Ladycabs and Liberty Cars
Women may feel safe at night hiring Ladycabs (7272 3300) with women drivers. The LGBT community also has a cab service dedicated to it called Liberty Cars (7734 1313) though by no means are straight passengers denied service. However, gay couples rarely face any homophobia from black cab drivers.
Taking the Underground (subway)
London has the oldest and most comprehensive subway system in the world. The Tube is fast and convenient, and just about everyone but the royals uses it. Everywhere you want to go is near a Tube stop, each of which is clearly marked by a red circle with a horizontal line through it. You can find an Underground map on this link.
Thirteen Underground lines crisscross the city and intersect at various stations where you can change from one train to another. On Underground maps, every line is color-coded (Bakerloo is brown, Piccadilly is dark blue, and so on), which makes planning your route easy. All you need to know is the name of your stop and the direction you’re heading. After you figure out which line you need to take, look on the map for the name of the last stop in the direction you need to go. The name of the last stop on the line appears on the front of the train and also on electronic signboards that display the name of the arriving train. (The one exception to this rule is the Circle line, which runs in a loop around Central London.) Inside the trains, electronic signs, recorded voices, or both, announce the name of each approaching stop.
Traveling to your destination by Underground may require transferring from one Underground line to another. All Underground maps clearly show where various lines converge. Signs in the stations direct you from one line to another. To get from one line to another, you go through tun- nels (which the Brits call subways), and you may have to go up or down a level or two.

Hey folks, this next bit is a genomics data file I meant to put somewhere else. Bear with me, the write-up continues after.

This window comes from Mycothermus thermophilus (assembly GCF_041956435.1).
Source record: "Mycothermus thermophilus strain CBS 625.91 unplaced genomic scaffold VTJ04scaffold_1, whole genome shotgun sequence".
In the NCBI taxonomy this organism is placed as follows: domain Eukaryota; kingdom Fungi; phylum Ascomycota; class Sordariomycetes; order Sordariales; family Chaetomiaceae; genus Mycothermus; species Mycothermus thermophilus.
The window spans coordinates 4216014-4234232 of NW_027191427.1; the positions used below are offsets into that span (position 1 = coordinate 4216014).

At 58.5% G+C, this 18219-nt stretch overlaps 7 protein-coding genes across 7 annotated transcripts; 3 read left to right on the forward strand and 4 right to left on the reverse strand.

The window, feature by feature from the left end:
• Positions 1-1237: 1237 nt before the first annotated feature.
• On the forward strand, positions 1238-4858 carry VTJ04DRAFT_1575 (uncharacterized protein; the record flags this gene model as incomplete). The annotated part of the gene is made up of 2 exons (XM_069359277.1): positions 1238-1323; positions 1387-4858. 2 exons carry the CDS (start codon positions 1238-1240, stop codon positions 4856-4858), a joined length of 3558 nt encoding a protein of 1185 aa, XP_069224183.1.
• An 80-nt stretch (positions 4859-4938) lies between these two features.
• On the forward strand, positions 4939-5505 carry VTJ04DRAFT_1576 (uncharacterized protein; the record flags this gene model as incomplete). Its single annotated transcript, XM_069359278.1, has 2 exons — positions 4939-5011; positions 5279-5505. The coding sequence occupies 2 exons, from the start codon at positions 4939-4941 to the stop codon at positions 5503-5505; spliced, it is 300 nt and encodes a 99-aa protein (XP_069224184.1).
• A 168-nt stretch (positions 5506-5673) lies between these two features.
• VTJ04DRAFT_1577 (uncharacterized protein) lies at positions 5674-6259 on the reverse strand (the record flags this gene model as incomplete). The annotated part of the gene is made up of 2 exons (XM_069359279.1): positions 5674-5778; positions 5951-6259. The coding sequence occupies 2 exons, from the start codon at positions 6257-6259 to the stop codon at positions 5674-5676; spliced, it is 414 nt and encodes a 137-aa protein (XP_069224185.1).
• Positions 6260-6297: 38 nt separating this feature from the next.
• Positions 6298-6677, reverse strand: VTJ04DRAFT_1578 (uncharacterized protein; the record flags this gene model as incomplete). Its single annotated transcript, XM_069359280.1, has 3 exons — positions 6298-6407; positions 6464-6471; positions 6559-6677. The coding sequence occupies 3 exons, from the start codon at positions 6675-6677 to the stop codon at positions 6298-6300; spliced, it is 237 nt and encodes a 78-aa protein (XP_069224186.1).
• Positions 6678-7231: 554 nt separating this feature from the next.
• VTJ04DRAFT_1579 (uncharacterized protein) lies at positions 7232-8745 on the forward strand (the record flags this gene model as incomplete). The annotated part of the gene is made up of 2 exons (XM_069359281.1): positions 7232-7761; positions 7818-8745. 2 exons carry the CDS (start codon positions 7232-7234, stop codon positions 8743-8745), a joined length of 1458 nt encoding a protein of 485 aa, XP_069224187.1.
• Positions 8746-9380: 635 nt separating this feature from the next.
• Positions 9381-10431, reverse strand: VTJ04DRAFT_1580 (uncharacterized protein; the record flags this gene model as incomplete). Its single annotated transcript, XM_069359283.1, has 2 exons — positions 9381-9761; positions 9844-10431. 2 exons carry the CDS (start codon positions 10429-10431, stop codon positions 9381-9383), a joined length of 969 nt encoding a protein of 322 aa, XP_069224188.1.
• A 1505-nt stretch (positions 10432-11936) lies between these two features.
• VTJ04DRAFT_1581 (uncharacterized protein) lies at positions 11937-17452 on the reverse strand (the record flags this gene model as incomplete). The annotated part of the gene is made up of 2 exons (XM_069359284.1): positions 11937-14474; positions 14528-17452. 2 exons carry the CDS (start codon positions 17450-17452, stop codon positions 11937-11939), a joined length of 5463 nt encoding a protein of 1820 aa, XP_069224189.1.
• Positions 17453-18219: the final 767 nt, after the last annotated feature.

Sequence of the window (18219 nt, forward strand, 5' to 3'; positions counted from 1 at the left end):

The Underground system operates with automated entry and exit gates. If you have a regular paper ticket or Travelcard, you feed it into the slot; the ticket disappears and pops up again, the gate bangs open; you remove your ticket and pass through. Be sure to keep your ticket during your ride because you need it to get out. At the other end, you put your ticket through as you did upon entry, but this time the machine keeps the ticket (unless you have a multiuse Travelcard ticket, which the machine returns to you).
Underground service stops around midnight (a little earlier on less-used lines). Keep this in mind when you’re out painting the town red. If you miss the last train, you must take a taxi or one of the night buses.
Bus & Tram
The iconic London Routemaster, recognized as the red double-decker buses that used to ply the streets once, had been phased out. But popular demand brought the bus back to some routes such as the bus routes 15 and 9. Even the modern single decker and double decker buses provide a better view of the city than the underground tube. However, traffic on the road can be slow thanks to the four million people who commute through public transport each day.